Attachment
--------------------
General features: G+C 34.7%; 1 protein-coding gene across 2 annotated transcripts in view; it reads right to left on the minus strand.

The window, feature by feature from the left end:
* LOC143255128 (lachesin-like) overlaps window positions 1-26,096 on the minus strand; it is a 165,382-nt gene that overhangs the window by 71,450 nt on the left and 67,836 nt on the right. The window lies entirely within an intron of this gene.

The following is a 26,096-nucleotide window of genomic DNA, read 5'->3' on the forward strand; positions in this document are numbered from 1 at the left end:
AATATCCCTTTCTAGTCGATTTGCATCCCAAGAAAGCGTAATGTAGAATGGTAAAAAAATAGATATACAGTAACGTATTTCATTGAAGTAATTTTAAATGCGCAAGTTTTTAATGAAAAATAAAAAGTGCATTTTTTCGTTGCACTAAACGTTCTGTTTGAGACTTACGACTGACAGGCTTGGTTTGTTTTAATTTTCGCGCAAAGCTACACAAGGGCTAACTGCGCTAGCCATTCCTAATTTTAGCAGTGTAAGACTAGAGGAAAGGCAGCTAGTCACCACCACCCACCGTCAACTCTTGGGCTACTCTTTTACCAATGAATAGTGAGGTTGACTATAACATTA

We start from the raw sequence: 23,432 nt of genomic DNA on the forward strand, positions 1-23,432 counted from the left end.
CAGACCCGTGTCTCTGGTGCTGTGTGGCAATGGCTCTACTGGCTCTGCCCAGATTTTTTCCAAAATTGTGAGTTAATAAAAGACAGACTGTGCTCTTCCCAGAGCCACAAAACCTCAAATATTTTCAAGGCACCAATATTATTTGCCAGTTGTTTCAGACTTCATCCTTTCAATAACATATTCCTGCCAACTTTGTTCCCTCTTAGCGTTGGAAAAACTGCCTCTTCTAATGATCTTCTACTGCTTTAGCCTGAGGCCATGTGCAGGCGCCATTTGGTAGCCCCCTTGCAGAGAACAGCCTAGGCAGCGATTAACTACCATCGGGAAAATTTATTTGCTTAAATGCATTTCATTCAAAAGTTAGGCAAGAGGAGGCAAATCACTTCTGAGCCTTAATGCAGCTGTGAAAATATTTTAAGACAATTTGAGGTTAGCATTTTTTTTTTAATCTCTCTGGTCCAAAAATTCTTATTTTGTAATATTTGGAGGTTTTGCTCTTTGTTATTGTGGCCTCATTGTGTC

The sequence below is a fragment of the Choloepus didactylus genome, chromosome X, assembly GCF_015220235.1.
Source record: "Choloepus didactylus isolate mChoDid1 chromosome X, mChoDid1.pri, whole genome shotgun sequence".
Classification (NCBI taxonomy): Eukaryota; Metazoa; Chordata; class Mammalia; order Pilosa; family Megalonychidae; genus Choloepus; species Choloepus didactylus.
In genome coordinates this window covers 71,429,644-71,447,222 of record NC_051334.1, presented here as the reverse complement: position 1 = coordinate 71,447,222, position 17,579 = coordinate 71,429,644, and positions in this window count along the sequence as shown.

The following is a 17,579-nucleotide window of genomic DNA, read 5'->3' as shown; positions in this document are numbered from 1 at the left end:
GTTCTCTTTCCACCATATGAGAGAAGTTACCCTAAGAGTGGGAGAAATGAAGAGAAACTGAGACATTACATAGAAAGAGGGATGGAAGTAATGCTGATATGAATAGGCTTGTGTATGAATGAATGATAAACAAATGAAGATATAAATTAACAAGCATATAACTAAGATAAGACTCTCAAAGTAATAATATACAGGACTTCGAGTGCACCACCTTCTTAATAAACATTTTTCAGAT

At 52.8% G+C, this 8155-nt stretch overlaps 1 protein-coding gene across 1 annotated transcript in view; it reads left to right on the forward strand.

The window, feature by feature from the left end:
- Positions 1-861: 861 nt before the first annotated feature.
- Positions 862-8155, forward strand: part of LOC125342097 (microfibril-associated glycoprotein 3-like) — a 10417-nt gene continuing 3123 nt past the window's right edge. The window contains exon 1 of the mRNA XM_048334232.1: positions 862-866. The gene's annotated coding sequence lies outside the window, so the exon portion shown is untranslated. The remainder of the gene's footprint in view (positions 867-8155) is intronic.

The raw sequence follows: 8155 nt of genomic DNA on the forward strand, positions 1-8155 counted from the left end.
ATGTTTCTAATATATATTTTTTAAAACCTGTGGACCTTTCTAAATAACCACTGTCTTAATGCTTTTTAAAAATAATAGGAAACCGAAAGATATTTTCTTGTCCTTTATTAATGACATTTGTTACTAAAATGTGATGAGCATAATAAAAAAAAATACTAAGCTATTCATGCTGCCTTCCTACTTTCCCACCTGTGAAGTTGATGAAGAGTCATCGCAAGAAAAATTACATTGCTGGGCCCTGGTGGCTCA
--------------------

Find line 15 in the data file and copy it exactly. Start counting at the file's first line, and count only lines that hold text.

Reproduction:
The window, feature by feature from the left end: